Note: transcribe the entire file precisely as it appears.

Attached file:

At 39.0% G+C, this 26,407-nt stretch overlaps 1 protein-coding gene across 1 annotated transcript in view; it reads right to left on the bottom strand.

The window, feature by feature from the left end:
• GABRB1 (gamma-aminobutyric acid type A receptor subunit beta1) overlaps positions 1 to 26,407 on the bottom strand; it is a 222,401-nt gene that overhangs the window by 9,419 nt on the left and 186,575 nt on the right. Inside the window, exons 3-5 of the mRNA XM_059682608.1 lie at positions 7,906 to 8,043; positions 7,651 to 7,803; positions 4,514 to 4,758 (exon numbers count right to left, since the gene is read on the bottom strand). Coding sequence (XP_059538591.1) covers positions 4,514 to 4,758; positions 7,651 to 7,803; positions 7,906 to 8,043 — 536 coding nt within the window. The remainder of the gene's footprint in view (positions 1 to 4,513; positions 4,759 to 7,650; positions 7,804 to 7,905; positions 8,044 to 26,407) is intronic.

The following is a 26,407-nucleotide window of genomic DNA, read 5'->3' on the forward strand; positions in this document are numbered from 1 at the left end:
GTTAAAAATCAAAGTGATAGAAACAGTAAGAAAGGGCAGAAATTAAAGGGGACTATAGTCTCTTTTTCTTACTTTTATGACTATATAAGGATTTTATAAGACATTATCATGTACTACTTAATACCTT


At 39.0% G+C, this 26,407-nt stretch overlaps 1 protein-coding gene across 1 annotated transcript in view; it reads right to left on the bottom strand.

The window, feature by feature from the left end:
• GABRB1 (gamma-aminobutyric acid type A receptor subunit beta1) overlaps positions 1 to 26,407 on the bottom strand; it is a 222,401-nt gene that overhangs the window by 9,419 nt on the left and 186,575 nt on the right. Inside the window, exons 3-5 of the mRNA XM_059682608.1 lie at positions 7,906 to 8,043; positions 7,651 to 7,803; positions 4,514 to 4,758 (exon numbers count right to left, since the gene is read on the bottom strand). Coding sequence (XP_059538591.1) covers positions 4,514 to 4,758; positions 7,651 to 7,803; positions 7,906 to 8,043 — 536 coding nt within the window. The remainder of the gene's footprint in view (positions 1 to 4,513; positions 4,759 to 7,650; positions 7,804 to 7,905; positions 8,044 to 26,407) is intronic.

The following is a 26,407-nucleotide window of genomic DNA, read 5'->3' on the forward strand; positions in this document are numbered from 1 at the left end:
GTTAAAAATCAAAGTGATAGAAACAGTAAGAAAGGGCAGAAATTAAAGGGGACTATAGTCTCTTTTTCTTACTTTTATGACTATATAAGGATTTTATAAGACATTATCATGTACTACTTAATACCTT